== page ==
Often overlooked in the history of firearms out West was the H&R line of revolvers, innovative spur-trigger models with origins back East. In 1871 Massachusetts-based gunmakers Gilbert H. Harrington and Frank Wesson (brother of Daniel B. Wesson of Smith & Wesson fame) formed a short-lived partnership under the name Wesson & Harrington. Four years later Wesson branched out on his own and sold his shares to Harrington. By 1876 Harrington and former Wesson employee William A. Richardson had forged the namesake partnership destined to become one of the longest surviving firearms manufacturers in the region, though not until 1888 did Harrington & Richardson Arms Co. formally incorporate in Worcester, Mass.
Starting up production in 1877, H&R produced untold millions of revolvers, from early single-action models using rimfire cartridges to later double-action models using .32 and .38 Smith & Wesson centerfire cartridges. The H&R line expanded and improved over time, making both solid-frame and top-break revolvers.
Small-frame pocket “wheel guns” were popular in the Old West, most often as an extra measure of life insurance. By the late 1870s the double-action revolver came into vogue. As a shooter no longer needed to cock the hammer before each shot, such revolvers were considered the “semiautomatics” of their day. H&R entered the scene with its five- or six-shot Model 1880 solid-frame double-action revolver in .32 and .38 S&W calibers. By decade’s end the company’s top-break models had become the mainstays of its line.
Among H&R’s leading competitors, Smith & Wesson had pioneered the top-break action in the United States with its larger .44 S&W Russian and American and .45 S&W Schofield models, which ejected empty cases out of the cylinder on opening to reload—a welcome time (and, potentially, life) saver. Another of S&W’s revolutionary double-action revolvers was its small-frame safety hammerless revolver. Introduced in 1887, the design caught on.
Already at work on a similar design, H&R soon patented its own hammerless revolver with enough internal differences to avoid any infringement on S&W’s model. The latter’s version was nicknamed the “lemon squeezer,” a moniker eventually applied to all hammerless double-action models.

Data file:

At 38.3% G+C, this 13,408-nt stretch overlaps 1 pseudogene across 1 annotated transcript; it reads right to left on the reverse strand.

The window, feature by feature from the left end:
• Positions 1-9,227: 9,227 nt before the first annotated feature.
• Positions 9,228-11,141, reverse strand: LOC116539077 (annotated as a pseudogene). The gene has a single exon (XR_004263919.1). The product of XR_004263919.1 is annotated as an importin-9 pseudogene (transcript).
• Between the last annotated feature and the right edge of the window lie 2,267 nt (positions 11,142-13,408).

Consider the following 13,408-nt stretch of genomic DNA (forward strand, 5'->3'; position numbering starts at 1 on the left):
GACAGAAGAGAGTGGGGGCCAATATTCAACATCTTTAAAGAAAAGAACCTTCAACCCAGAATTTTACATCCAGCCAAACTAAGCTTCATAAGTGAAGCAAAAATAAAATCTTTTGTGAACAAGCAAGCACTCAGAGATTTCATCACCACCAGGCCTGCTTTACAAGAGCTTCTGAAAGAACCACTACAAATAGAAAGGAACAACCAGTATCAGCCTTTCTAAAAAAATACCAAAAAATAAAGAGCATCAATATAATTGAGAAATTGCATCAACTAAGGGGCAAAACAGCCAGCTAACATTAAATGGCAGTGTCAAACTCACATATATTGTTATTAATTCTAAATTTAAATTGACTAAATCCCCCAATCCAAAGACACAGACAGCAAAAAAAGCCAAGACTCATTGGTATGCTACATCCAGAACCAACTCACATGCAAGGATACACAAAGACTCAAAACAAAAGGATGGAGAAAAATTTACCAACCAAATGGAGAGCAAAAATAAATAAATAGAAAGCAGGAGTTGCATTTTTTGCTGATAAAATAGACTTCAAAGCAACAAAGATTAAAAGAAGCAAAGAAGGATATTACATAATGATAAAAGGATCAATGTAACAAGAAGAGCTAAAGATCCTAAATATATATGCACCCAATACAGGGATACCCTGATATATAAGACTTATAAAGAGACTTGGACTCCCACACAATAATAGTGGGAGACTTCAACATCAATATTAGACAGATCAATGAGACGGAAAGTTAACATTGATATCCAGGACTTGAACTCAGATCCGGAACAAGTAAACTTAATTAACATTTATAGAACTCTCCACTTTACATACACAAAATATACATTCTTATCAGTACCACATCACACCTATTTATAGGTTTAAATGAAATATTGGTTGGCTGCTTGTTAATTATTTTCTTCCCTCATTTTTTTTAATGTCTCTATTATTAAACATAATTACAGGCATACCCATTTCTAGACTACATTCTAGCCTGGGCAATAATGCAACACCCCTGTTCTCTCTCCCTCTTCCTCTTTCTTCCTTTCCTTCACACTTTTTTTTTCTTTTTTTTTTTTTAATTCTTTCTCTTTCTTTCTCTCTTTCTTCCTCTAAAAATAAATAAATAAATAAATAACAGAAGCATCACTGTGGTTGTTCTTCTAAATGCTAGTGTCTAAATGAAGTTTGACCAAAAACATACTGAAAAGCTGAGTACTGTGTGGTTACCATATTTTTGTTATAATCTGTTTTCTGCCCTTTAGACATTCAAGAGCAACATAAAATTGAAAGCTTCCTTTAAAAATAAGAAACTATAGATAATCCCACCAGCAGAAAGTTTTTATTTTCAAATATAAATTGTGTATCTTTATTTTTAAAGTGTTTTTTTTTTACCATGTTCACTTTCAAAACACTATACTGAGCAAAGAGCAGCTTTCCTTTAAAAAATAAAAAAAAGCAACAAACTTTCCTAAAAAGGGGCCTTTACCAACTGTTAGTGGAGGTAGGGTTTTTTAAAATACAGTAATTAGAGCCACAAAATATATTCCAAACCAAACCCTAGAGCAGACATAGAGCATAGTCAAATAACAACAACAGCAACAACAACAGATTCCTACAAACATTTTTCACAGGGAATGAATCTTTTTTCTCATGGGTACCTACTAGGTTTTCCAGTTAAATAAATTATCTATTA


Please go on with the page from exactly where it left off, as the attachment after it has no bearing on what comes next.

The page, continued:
As the Old West gave way to the turn of the century, such small-frame double-action revolvers appealed to many a ranch hand who, given weight considerations and tamer times, had grown weary of lugging around heavier hardware. In photographs of settlers bound for the Cherokee Strip land run in 1893 one can spot, in addition to the standard Sharps or Spencer rifle, small-frame double-action revolvers in many a holster. Messengers and detectives with Wells Fargo & Co. and other favorite targets of highwaymen were also fond of carrying a top-break small-frame double-action revolver or two. A period of especially brisk sales for H&R accompanied the 1896–99 Klondike Gold Rush to the District of Alaska and Yukon Territory. Presumably for protection against such ne’er-do-wells as notorious con man Soapy Smith and cohorts, scores of gold seekers carried the low-cost H&R hammerless double-action revolver. By then the company had plenty of competition in the small-frame revolver niche from such respected makers as Hopkins & Allen, Forehand & Wadsworth, Iver Johnson and Thames Arms. Among other noted users, Frank Hamer—the famed Texas Ranger who finally stopped Depression-era outlaw duo Bonnie Parker and Clyde Barrow, killing them from ambush near Gibsland, La., on May 23, 1934—carried a small-frame, five-shot, .38-caliber double-action pocket revolver in addition to full-size sidearms.
Though the patent for H&R’s hammerless safety revolver dates from 1895, it is difficult to date individual guns, as the company used run-on serial numbers and didn’t keep meticulous records. In addition to its popular revolvers, H&R also produced single- and double-barrel shotguns, including the first American-made hammerless double-barreled shotgun based on the British Anson & Deeley action, as well as the single-shot “Handy-Gun,” a short-barreled shotgun with a pistol grip that was dropped from production in 1934 following passage of the National Firearms Act, which outlawed such “gangsterish” configurations. H&R was among the few American firearms manufacturers with unprecedented longevity. It continued to produce well-made, no-frills guns for the money until shuttering its doors in 1986 after more than a century in business.